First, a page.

CITY HALL — Remember the new Santa Monica Pier bridge that’s been in the works for 15 years? Well it’s still in the works.
City Council will select a design or two to pass on to the environmental study phase at Tuesday’s meeting.
City Hall floated the idea of improving the current bridge, which was built in 1939, back in the late ‘90s. In 2006, city officials circled a proposal to rehabilitate the current bridge but Caltrans said it wouldn’t be eligible for federal funding.
Traffic on the bridge is a problem, city officials said. About 3,667 people cross the bridge on busy weekends, according to the 2006 proposal. Traffic is expected to get worse with the coming Expo Light Rail Line, they added.
In 2010, council voted to apply for federal funding for a bridge replacement project. Last year, the funding was authorized through the Federal Highway Administration and council selected a consultant. Earlier this year they approved temporary upgrades to the bridge’s sidewalks to keep cars and pedestrians separate.
Tomorrow, city officials will present four designs, two of which they are recommending for environmental study.
The first widens the bridge by 70 percent to 58 feet, allowing cars and pedestrians more room.
The second recommended design replaces the current bridge with a similar bridge meant only for bikes, pedestrians, and limited delivery or emergency vehicles. It includes a second bridge at Moss Avenue for vehicles. The public and the Pier Control Board favored this design at previous presentations, city officials said. This design would cause traffic impacts at Moss Avenue, but improves flow at the Ocean Avenue and Colorado Boulevard intersection.
City officials are also asking for an additional $400,000 to complete the environmental review, bringing the total spent on the design process to $1.25 million. Once the project is complete, city officials said, the Federal Highway Administration will reimburse that cash.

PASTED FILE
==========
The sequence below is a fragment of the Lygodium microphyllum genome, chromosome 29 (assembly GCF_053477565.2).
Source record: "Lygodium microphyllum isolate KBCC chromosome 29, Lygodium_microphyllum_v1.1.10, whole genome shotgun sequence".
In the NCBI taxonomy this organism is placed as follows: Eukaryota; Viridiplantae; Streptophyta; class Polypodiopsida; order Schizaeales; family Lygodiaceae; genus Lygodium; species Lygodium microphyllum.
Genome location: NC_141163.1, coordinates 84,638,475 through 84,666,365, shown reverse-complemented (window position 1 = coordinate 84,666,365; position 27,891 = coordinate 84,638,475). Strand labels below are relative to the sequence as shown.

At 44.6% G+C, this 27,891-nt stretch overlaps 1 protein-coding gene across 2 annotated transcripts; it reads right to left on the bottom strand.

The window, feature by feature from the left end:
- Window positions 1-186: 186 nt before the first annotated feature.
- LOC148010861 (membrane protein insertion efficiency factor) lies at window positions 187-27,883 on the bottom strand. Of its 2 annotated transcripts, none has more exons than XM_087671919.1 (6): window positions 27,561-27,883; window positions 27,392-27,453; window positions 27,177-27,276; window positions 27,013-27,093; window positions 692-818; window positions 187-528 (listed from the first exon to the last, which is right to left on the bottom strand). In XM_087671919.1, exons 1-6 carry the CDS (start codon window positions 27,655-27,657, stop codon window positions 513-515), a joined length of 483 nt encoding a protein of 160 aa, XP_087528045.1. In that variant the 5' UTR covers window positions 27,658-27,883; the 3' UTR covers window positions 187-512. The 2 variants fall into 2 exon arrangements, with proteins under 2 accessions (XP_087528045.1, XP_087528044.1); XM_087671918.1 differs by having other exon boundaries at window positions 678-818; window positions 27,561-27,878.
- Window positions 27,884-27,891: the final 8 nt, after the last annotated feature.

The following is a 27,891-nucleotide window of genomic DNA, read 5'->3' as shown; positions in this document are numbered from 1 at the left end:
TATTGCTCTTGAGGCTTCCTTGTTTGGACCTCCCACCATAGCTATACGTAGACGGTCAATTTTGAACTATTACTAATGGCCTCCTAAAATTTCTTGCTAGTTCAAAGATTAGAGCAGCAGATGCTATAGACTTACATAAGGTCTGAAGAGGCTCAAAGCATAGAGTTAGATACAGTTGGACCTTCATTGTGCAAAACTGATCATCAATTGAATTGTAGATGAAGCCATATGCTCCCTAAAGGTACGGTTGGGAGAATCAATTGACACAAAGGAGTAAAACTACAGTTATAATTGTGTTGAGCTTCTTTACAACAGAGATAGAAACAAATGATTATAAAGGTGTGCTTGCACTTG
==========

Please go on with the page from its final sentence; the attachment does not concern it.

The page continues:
The final design is expected to be complete by fall of 2016. Construction will take 12 to 18 months.
Council could approve the inclusion of permits for off-street food trucks on Main Street in the Zoning Ordinance.
In 2010, the California Heritage Museum began hosting City Hall-approved food truck events on Tuesday nights. The weekly event, which draws 400 to 500 people, raises funds for the museum.
Last year, council approved a survey of anyone impacted by the food truck events.
Almost 60 percent of food truck patrons surveyed were Santa Monica residents.
About half the businesses on Main Street reported a change in sales and 28 percent of restaurants reported a decrease in sales. About 44 percent of restaurants felt that the food trucks were in direct competition with them.
City officials noted that taxable sales on Main Street have increased 16 percent in the time since the food trucks were introduced. The findings, they said, suggest that the food truck events have no significant negative impact on Main Street businesses.
Therefore, planning officials are recommending that council allow the authorization of three-year permits to food truck venues on Main Street.
Food trucks would be allowed to operate one night a week, Monday, Tuesday or Wednesday, from 5 p.m. to 10 p.m.
Council will vote on an ordinance that would allow the Finance Director to publish the names of companies with outstanding taxes, and to waive taxes and debts deemed uncollectable.
Three circumstances allow a debt to be deemed uncollectable: The debtor must be dead or impossible to locate; the business must be dissolved or liquidated; the cost of further collection efforts must exceed the recovery amount.
A company can be added to the public delinquency list if they have outstanding debts of $5,000 or more.
If that list were published today, it would name 20 businesses with total debts to City Hall of more than $310,000.